Much of that has already been done. The City Council and County Commission recently enacted sweeping changes to the PILOT program of the Memphis and Shelby County Industrial Development Board. Part of those changes centered on awarding extra points to companies in targeted industries.

The plan also calls for developing a comprehensive logistics and aerotropolis strategy. Again, much of that is already in the works.

Tom Schmitt, president and chief executive of FedEx Supply Chain Solutions, is heading a 15-member aerotropolis committee.

The group has hired John Kasarda, who coined the term aerotropolis, which refers to powerful centers of commerce growing up around airports. They are in the process of raising funds from the private sector for an estimated $200,000 yearly budget.

The plan also calls for executing the Memphis Music Industry Strategic Plan, which includes bringing national and international music events to Memphis, recruiting new artists and labels, and establishing the Sam Phillips Center for Independent Music, a planned resource center for local musicians and others in the industry.

The five-year plan calls for $4.4 million to make the Sam Phillips Center a reality, including almost $1 million in the first year.

Goal Four: Grow existing firms

The chamber and a host of other local groups would attempt to recruit and create additional venture capital firms, which "seed" start-up companies and help growing firms expand.

The plan also calls on the MMBC, headed by Luke Yancy III, to deploy its Joint Venture Initiative to pair small Memphis firms with large minority firms outside of Memphis for execution of local contracts.

Goal Five: Make Memphis a place of choice for knowledge workers

All across the country, cities are increasingly competing for people, particularly the young, upwardly mobile knowledge-based workers of the future.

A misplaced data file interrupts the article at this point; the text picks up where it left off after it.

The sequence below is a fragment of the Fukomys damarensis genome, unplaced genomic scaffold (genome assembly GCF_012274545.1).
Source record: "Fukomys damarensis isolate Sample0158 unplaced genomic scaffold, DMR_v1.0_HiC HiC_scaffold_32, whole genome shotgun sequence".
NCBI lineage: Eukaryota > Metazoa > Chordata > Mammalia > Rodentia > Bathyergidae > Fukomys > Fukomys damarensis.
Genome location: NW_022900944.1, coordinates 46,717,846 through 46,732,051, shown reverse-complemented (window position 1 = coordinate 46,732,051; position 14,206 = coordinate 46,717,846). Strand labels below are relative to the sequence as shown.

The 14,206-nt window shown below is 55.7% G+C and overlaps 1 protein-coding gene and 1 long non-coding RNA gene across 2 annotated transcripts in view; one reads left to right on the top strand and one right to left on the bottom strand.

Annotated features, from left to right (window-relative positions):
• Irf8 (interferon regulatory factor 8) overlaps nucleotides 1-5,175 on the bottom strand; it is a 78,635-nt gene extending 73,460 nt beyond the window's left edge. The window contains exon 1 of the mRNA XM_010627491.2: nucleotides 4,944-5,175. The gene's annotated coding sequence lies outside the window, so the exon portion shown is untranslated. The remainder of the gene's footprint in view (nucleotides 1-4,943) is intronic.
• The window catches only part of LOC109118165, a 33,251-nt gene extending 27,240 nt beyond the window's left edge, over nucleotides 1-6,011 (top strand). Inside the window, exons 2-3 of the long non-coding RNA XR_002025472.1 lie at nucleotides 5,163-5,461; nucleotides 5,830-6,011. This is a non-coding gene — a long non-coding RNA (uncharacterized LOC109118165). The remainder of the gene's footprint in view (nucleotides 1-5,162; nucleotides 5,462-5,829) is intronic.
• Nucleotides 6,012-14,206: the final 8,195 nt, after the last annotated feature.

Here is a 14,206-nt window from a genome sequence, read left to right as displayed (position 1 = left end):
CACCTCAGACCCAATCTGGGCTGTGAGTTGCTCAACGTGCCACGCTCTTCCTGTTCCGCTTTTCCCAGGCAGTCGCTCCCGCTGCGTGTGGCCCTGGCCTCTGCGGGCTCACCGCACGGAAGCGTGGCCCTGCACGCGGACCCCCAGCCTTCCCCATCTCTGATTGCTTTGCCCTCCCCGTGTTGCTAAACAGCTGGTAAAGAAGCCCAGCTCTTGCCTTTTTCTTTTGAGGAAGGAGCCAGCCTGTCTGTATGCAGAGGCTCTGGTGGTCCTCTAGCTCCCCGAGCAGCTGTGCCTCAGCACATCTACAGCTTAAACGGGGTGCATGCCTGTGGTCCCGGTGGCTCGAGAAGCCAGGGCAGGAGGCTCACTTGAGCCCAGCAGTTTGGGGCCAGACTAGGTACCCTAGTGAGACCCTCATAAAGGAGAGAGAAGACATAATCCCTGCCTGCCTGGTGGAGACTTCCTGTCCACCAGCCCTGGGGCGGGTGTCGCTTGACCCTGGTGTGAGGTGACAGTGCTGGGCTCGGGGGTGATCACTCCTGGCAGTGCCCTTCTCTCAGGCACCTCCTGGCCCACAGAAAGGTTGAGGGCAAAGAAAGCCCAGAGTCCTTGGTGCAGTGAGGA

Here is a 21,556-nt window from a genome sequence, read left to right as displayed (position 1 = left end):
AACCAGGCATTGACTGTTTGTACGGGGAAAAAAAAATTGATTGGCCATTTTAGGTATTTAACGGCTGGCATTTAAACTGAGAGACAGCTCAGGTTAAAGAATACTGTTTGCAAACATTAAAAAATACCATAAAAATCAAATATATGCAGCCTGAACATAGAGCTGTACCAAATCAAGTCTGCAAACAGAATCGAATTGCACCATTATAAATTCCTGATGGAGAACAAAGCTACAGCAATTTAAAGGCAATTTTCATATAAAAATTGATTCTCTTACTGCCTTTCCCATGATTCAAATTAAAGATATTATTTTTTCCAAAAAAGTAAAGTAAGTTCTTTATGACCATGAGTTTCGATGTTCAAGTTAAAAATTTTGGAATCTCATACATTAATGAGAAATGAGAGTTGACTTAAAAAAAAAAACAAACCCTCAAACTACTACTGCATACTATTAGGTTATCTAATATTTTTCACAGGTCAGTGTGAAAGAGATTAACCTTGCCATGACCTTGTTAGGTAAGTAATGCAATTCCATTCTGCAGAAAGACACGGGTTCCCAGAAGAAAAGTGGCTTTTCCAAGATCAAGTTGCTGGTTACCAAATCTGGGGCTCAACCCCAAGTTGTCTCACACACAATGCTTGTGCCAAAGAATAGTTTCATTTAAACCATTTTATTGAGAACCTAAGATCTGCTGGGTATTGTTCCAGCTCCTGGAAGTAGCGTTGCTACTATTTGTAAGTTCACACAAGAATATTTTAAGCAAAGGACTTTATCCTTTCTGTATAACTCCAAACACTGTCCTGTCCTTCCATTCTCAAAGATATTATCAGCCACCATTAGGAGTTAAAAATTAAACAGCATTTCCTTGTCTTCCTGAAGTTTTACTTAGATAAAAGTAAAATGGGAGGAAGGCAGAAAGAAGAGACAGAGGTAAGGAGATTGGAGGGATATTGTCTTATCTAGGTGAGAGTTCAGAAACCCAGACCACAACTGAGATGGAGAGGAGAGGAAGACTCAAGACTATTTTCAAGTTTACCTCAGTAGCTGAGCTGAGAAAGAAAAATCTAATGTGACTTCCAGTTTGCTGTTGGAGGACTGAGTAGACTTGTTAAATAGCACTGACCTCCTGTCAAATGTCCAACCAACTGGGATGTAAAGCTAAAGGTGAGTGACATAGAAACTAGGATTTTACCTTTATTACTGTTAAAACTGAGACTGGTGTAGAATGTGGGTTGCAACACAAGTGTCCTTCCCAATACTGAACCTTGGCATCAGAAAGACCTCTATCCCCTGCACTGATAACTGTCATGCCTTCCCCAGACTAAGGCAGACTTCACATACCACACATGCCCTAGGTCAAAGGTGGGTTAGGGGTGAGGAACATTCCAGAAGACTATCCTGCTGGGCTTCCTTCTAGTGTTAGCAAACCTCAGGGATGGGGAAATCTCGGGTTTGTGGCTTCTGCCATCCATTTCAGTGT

Because these workers are in such high demand, it is often the intangibles -- parks, recreational activities, nightlife, museums and institutions of higher learning -- that can "close the deal."

The plan places high priority on two controversial Downtown issues.

One is the construction of Beale Street Landing, a planned $29 million improvement to Tom Lee Park that includes a boat dock.

Recently, the Memphis City Council's budget committee for capital improvements reversed a previous vote by other members of the committee that deleted the project from the city's plans entirely. To stay afloat, Beale Street Landing needs the support of the full council when it meets Tuesday.

The plan also calls for resolving the legal issues surrounding the Promenade, a four-block area of Front Street between Union and Adams set aside by Memphis founders for public use.

The Riverfront Development Corp. wants private development on the Promenade to pay for public improvements, a plan that has been met with resistance by some citizens, particularly a grass-roots organization called Friends For Our Riverfront.

The plan also calls on establishing Shelby County's park system as one of the country's best by creating a "seamless system" linking Shelby Farms with Downtown parks and other green spaces via the Wolf River Greenway, Memphis Greenline and other green corridors.